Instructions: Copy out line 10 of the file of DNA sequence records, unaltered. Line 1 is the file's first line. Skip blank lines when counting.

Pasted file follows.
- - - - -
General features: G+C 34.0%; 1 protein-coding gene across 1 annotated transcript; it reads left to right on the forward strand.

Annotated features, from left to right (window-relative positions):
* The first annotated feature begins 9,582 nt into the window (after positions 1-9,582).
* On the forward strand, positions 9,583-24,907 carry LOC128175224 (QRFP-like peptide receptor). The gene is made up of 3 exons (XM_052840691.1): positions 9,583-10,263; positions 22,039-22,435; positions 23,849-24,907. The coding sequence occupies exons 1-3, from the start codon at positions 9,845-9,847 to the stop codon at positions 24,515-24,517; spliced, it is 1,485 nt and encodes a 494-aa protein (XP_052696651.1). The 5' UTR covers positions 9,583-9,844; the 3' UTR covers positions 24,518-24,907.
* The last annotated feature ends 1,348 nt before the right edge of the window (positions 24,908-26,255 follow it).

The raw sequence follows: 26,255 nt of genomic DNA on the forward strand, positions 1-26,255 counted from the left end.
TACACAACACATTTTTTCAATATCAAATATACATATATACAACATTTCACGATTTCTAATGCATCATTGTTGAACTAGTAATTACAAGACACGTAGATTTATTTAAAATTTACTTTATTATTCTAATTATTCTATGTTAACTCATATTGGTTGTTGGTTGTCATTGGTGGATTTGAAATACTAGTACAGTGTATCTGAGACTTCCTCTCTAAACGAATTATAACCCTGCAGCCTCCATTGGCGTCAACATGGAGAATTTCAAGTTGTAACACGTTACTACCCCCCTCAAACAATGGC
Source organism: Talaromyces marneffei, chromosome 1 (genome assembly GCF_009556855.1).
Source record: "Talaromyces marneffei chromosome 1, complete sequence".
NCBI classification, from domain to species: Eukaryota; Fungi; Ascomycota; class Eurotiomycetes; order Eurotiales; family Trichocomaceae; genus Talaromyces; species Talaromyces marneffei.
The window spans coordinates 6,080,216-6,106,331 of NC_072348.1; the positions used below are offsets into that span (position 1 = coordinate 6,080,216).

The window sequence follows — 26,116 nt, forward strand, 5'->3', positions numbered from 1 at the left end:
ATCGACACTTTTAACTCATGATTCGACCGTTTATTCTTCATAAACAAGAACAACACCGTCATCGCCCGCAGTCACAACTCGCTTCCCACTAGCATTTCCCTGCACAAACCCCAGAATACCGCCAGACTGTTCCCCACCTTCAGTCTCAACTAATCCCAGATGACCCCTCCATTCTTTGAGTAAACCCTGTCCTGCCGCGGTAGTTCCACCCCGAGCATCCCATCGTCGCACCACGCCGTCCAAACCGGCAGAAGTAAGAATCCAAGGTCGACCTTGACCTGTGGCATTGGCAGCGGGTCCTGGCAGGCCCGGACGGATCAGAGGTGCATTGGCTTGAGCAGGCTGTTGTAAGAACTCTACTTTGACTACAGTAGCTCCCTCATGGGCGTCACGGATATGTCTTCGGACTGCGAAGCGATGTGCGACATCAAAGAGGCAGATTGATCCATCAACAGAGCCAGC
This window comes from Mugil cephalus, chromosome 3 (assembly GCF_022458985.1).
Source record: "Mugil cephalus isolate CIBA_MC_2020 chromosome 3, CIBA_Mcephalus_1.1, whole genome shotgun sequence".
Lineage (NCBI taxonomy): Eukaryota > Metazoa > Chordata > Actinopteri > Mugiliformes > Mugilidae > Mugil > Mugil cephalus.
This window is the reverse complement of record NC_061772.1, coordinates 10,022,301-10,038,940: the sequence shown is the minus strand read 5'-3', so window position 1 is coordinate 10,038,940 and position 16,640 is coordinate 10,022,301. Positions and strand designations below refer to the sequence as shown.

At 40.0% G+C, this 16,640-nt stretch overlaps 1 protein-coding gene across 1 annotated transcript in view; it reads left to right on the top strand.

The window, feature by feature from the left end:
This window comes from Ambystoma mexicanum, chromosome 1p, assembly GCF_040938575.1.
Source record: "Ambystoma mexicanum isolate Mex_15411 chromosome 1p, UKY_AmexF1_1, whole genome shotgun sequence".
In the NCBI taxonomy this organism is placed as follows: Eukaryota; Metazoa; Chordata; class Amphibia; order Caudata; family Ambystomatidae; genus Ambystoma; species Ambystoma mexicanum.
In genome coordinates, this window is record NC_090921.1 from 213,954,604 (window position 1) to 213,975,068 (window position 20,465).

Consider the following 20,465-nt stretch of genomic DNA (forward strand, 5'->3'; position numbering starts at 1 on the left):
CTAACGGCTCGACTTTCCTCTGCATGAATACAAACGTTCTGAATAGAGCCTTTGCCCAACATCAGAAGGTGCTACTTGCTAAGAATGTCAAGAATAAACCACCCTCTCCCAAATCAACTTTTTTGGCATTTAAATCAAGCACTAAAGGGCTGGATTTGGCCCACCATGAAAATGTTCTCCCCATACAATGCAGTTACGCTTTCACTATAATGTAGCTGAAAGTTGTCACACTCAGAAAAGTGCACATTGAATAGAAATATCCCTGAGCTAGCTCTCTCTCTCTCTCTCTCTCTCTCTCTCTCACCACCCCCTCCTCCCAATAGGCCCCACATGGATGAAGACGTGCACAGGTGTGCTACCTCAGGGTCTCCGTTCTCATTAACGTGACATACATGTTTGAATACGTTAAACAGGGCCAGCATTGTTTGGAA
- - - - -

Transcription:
NCBI classification, from domain to species: Eukaryota; Fungi; Ascomycota; class Eurotiomycetes; order Eurotiales; family Trichocomaceae; genus Talaromyces; species Talaromyces marneffei.